• If they have a sufficiently long period of unbooked time—two consecutive appointment slots—they visit the shelter to give one of the unvaccinated (getVaccinated returns false) animals their shots.

  • Otherwise, they do nothing.

Of course, the vet should only be able to take a pet that isn’t being played with, and the pet will be unavailable for viewing, playing, and adopting while it is receiving its vaccination. When it returns, the pet’s getVaccinated method should report true. The vet removes the pet from the shelter at the beginning of the block of time (say, 1:00pm) and returns it at the end (in that case, 2:00pm).

6.4 Send your homeless tempest-tossed to me

With the booming success of HALP, other shelters in the region want to send their animals here to improve their chances at adoption. Implement a method on the shelter entry that brings in fresh Animals. Information about new animals will come in the form of a Reader, from which you will be able read and parse a JSON array of Animals.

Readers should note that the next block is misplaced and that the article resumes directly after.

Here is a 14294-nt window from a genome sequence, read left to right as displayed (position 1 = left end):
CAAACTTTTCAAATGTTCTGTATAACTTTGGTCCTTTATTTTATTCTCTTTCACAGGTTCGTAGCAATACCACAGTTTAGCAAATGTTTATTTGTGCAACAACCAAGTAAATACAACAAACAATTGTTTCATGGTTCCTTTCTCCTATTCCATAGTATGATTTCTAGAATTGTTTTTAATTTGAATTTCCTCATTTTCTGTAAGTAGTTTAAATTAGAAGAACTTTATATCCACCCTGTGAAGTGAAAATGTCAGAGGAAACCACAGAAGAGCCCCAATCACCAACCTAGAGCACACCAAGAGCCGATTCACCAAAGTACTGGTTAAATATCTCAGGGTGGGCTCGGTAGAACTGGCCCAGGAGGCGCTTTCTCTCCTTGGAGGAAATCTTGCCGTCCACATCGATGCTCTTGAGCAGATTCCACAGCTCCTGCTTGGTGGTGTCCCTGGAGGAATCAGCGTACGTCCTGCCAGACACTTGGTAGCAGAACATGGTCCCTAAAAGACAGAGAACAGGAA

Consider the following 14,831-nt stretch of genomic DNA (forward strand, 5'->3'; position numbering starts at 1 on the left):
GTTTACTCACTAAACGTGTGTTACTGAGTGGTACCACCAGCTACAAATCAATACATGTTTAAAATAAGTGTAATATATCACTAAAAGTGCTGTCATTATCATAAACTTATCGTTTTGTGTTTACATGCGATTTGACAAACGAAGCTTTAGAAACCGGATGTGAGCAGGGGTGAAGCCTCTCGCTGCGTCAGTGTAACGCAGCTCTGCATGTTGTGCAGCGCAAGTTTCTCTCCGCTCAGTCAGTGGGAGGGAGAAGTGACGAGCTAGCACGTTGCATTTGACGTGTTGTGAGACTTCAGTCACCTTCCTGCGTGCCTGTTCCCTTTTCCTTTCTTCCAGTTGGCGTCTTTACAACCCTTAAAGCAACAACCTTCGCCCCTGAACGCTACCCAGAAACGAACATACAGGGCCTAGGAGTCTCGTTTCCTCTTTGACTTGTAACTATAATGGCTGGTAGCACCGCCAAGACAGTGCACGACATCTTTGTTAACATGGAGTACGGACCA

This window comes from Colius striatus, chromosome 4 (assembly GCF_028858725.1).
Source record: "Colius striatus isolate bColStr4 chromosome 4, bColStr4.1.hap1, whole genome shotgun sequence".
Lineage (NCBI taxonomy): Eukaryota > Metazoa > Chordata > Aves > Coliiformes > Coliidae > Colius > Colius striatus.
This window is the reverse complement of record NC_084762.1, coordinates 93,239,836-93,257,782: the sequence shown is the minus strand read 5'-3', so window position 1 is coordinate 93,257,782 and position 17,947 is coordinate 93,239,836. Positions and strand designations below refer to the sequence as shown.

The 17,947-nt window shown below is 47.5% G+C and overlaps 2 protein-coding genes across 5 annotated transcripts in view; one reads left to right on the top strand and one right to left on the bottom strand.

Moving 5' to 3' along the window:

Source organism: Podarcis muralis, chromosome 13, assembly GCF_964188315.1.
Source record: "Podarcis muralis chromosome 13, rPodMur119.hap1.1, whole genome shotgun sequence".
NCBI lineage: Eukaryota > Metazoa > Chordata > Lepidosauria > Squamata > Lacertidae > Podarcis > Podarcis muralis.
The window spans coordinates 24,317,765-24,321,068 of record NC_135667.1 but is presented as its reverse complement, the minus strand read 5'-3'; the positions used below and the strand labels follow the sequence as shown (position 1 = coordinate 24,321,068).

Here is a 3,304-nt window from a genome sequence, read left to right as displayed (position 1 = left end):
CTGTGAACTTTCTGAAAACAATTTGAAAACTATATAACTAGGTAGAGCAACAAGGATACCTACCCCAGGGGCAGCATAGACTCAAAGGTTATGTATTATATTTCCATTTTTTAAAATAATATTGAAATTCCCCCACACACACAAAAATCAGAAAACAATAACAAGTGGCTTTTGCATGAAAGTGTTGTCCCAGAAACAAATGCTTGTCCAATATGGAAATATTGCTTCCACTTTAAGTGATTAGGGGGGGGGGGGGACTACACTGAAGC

Implementation Note. When a new animal arrives at the shelter, already-existing PetViewers should eventually return that animal as the result of viewNext. (Unless, of course, another client adopts them or is playing with it at an inopportune time.)

Implementation Task. Extend your ShelterEntry implementation (see Interfaces) with the importAnimals method for this purpose.

6.5 Updated Initialization

Extend your com.neu.halp.center.Main class with a method that has the following signature:

  public static CenterClientEntry initializeCenter(Reader configReader,

                                                   int clientIdleTimeoutMilliseconds,

                                                   ExecutorService threadPool

                                                   ClockService clockService) {



The behavior should mimic the initialization of the previous milestone (Updated Initialization), with the provided clock service used as the source of days and times at the clinic. Try to use only gurantees of the ClockService requirements. However, if you must, you can fall back to reasoning based on your PuppetClockService implementation.

6.6 Interfaces

Place the new and updated interfaces (updated 2/24) in the designated package(s) in your project. Do not modify them.